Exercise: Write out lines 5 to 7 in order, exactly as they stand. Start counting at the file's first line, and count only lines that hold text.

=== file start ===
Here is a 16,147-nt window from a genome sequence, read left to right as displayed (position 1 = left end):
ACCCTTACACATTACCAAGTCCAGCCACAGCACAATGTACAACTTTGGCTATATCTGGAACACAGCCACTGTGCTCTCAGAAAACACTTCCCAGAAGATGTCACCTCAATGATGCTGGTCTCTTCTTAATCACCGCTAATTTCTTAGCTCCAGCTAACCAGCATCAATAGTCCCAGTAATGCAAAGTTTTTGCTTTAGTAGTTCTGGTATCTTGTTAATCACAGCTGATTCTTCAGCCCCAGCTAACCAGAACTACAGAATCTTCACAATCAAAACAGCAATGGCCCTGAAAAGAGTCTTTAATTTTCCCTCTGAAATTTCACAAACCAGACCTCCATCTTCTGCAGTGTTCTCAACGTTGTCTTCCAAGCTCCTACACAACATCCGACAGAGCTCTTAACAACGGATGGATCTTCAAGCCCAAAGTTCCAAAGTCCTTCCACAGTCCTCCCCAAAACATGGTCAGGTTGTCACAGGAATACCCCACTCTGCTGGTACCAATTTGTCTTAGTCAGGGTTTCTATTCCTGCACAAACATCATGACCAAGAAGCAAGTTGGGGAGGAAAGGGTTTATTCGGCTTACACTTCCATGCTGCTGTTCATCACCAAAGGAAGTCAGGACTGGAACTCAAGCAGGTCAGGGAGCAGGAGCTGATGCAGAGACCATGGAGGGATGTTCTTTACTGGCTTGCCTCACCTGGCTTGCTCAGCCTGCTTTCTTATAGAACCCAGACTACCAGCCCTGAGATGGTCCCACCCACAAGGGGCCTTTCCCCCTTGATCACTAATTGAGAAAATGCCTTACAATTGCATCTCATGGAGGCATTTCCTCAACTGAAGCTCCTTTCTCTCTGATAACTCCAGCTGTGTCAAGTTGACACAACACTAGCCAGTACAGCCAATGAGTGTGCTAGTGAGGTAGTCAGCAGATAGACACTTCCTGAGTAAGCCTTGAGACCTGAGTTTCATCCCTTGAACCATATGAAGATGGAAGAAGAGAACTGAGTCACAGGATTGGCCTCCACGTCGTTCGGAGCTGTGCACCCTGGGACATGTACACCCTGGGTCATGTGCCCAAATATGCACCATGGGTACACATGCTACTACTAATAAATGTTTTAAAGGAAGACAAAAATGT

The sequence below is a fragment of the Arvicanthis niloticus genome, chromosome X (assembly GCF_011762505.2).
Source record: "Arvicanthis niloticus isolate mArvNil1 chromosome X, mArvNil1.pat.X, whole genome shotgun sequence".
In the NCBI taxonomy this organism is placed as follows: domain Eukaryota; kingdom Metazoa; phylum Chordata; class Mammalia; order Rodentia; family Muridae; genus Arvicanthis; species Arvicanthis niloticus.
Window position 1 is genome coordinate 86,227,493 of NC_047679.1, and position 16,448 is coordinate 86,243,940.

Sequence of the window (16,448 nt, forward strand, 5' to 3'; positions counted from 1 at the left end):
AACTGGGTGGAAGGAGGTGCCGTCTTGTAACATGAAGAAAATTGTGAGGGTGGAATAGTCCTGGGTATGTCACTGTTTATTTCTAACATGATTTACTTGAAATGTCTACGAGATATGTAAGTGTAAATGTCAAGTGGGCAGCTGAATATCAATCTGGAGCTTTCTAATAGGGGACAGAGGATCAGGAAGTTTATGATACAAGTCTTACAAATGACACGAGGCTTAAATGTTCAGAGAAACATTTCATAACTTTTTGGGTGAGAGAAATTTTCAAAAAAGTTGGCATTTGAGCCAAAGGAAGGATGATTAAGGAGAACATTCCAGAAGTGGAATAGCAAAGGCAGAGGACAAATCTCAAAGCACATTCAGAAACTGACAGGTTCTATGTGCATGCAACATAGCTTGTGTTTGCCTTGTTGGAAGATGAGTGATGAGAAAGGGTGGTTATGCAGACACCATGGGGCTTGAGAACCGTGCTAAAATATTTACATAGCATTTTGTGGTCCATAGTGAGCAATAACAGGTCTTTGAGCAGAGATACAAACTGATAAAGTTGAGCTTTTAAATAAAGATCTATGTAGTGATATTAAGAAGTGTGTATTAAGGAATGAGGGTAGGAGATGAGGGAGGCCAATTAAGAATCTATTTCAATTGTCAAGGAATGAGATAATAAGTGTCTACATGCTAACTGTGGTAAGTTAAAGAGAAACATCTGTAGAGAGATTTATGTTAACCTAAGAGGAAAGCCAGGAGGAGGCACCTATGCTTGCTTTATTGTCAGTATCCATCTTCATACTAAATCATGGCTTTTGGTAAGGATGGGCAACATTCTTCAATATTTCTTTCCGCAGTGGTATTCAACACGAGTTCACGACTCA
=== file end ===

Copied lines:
In the NCBI taxonomy this organism is placed as follows: domain Eukaryota; kingdom Metazoa; phylum Chordata; class Mammalia; order Rodentia; family Muridae; genus Arvicanthis; species Arvicanthis niloticus.
Window position 1 is genome coordinate 86,227,493 of NC_047679.1, and position 16,448 is coordinate 86,243,940.

Sequence of the window (16,448 nt, forward strand, 5' to 3'; positions counted from 1 at the left end):